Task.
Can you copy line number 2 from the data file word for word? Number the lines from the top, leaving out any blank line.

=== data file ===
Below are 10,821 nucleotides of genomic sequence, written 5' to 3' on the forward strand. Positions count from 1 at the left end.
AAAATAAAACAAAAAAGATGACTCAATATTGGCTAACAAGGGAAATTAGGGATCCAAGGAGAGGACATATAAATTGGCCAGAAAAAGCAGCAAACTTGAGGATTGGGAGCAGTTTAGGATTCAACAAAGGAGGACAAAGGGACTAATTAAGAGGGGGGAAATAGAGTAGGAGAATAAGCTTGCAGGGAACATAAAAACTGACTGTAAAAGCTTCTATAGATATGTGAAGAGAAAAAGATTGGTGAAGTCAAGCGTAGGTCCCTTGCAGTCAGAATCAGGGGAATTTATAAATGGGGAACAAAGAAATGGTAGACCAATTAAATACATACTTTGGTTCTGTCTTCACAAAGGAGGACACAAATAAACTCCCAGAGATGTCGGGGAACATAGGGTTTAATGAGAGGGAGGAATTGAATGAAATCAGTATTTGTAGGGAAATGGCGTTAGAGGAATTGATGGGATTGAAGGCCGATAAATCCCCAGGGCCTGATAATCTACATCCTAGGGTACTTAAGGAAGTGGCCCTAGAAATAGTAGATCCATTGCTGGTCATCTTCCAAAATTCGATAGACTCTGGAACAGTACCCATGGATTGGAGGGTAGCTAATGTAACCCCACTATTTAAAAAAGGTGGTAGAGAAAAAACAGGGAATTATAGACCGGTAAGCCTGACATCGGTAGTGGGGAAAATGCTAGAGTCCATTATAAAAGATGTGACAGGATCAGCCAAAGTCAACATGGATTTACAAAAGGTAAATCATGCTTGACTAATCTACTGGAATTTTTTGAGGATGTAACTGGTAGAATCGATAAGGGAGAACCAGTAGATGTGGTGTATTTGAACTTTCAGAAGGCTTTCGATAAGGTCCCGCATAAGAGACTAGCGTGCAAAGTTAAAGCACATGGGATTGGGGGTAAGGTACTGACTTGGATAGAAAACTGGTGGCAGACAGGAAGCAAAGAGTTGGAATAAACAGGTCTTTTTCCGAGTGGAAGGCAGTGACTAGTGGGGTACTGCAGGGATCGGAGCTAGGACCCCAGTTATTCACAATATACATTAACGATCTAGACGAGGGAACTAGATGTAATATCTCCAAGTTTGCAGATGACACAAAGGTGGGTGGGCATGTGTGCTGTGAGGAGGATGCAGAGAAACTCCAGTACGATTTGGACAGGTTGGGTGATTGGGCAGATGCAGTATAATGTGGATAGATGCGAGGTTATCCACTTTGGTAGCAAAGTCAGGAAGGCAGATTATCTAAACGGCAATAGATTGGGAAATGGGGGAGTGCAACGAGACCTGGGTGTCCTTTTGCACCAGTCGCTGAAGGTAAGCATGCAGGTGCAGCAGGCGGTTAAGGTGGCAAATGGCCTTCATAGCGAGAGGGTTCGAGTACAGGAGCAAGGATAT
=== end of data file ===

AAAATAAAACAAAAAAGATGACTCAATATTGGCTAACAAGGGAAATTAGGGATCCAAGGAGAGGACATATAAATTGGCCAGAAAAAGCAGCAAACTTGAGGATTGGGAGCAGTTTAGGATTCAACAAAGGAGGACAAAGGGACTAATTAAGAGGGGGGAAATAGAGTAGGAGAATAAGCTTGCAGGGAACATAAAAACTGACTGTAAAAGCTTCTATAGATATGTGAAGAGAAAAAGATTGGTGAAGTCAAGCGTAGGTCCCTTGCAGTCAGAATCAGGGGAATTTATAAATGGGGAACAAAGAAATGGTAGACCAATTAAATACATACTTTGGTTCTGTCTTCACAAAGGAGGACACAAATAAACTCCCAGAGATGTCGGGGAACATAGGGTTTAATGAGAGGGAGGAATTGAATGAAATCAGTATTTGTAGGGAAATGGCGTTAGAGGAATTGATGGGATTGAAGGCCGATAAATCCCCAGGGCCTGATAATCTACATCCTAGGGTACTTAAGGAAGTGGCCCTAGAAATAGTAGATCCATTGCTGGTCATCTTCCAAAATTCGATAGACTCTGGAACAGTACCCATGGATTGGAGGGTAGCTAATGTAACCCCACTATTTAAAAAAGGTGGTAGAGAAAAAACAGGGAATTATAGACCGGTAAGCCTGACATCGGTAGTGGGGAAAATGCTAGAGTCCATTATAAAAGATGTGACAGGATCAGCCAAAGTCAACATGGATTTACAAAAGGTAAATCATGCTTGACTAATCTACTGGAATTTTTTGAGGATGTAACTGGTAGAATCGATAAGGGAGAACCAGTAGATGTGGTGTATTTGAACTTTCAGAAGGCTTTCGATAAGGTCCCGCATAAGAGACTAGCGTGCAAAGTTAAAGCACATGGGATTGGGGGTAAGGTACTGACTTGGATAGAAAACTGGTGGCAGACAGGAAGCAAAGAGTTGGAATAAACAGGTCTTTTTCCGAGTGGAAGGCAGTGACTAGTGGGGTACTGCAGGGATCGGAGCTAGGACCCCAGTTATTCACAATATACATTAACGATCTAGACGAGGGAACTAGATGTAATATCTCCAAGTTTGCAGATGACACAAAGGTGGGTGGGCATGTGTGCTGTGAGGAGGATGCAGAGAAACTCCAGTACGATTTGGACAGGTTGGGTGATTGGGCAGATGCAGTATAATGTGGATAGATGCGAGGTTATCCACTTTGGTAGCAAAGTCAGGAAGGCAGATTATCTAAACGGCAATAGATTGGGAAATGGGGGAGTGCAACGAGACCTGGGTGTCCTTTTGCACCAGTCGCTGAAGGTAAGCATGCAGGTGCAGCAGGCGGTTAAGGTGGCAAATGGCCTTCATAGCGAGAGGGTTCGAGTACAGGAGCAAGGATAT